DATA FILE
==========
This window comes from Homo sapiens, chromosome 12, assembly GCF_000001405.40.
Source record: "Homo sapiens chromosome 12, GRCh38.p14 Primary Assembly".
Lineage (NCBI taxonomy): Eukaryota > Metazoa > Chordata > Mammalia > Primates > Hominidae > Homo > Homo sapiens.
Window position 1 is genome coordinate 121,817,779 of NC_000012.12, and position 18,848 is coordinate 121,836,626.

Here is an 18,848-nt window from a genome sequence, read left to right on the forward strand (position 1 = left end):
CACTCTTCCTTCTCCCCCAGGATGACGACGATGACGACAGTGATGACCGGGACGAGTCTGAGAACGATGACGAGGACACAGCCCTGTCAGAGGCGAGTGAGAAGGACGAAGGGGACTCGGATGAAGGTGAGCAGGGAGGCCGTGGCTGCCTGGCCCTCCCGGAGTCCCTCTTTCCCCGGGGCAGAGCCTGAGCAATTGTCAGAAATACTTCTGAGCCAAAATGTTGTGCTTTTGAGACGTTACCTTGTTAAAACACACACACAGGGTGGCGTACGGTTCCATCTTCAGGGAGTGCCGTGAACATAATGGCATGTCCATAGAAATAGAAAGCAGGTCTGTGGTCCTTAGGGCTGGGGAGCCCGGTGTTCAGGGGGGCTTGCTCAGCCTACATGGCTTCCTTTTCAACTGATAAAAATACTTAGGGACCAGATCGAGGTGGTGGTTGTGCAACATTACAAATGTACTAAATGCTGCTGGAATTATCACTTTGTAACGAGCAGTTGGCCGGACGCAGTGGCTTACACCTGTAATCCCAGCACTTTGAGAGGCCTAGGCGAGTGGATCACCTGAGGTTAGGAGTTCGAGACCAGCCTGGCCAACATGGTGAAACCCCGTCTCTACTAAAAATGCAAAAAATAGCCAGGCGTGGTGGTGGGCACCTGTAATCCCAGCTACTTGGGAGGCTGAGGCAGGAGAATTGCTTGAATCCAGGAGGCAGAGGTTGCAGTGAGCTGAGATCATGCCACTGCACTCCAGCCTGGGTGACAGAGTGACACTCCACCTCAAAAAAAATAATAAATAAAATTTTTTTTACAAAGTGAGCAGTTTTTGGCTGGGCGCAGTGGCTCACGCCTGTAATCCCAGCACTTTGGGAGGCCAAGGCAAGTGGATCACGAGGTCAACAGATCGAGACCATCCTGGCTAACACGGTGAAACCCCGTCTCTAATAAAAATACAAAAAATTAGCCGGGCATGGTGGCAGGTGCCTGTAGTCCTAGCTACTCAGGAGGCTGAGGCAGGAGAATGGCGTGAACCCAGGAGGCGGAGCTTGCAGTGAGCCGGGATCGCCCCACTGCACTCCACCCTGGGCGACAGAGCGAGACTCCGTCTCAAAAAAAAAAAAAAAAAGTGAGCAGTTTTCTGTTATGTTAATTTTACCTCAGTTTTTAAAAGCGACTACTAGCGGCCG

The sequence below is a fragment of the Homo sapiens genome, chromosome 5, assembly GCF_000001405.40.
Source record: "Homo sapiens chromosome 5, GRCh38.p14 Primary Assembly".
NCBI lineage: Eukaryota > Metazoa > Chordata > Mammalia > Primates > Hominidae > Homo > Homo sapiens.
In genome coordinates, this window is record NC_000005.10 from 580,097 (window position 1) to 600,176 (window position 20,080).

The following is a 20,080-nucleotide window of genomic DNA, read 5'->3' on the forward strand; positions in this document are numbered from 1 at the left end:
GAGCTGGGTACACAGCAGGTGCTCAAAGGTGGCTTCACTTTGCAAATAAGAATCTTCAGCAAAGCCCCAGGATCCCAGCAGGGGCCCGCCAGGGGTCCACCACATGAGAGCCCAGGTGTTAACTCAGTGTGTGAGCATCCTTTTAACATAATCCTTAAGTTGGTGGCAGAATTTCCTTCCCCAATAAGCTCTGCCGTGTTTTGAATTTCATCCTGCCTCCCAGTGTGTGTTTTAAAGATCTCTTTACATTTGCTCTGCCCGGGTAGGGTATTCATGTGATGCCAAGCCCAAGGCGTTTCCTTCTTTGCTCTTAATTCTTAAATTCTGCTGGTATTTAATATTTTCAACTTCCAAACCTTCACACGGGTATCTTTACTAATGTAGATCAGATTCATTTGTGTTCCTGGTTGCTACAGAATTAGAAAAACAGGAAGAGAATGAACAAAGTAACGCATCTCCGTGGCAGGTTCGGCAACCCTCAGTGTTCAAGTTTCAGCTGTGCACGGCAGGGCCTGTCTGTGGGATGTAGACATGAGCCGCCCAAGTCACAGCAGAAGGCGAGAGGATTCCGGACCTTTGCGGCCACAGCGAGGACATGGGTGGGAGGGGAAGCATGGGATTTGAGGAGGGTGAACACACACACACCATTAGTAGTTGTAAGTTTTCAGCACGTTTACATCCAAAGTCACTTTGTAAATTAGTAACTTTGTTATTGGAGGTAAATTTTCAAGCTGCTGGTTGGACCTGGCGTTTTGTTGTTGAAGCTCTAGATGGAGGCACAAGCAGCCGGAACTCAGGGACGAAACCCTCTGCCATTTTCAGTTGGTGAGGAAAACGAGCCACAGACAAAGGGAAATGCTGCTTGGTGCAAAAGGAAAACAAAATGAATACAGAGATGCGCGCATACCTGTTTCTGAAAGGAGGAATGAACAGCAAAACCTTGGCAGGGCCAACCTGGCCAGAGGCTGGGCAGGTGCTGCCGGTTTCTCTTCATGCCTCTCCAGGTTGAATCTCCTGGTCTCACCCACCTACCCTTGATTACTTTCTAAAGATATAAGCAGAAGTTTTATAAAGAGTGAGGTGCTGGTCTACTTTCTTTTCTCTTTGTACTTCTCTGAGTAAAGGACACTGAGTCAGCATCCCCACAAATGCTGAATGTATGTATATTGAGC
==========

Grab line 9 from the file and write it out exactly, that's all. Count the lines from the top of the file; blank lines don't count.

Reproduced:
NCBI lineage: Eukaryota > Metazoa > Chordata > Mammalia > Primates > Hominidae > Homo > Homo sapiens.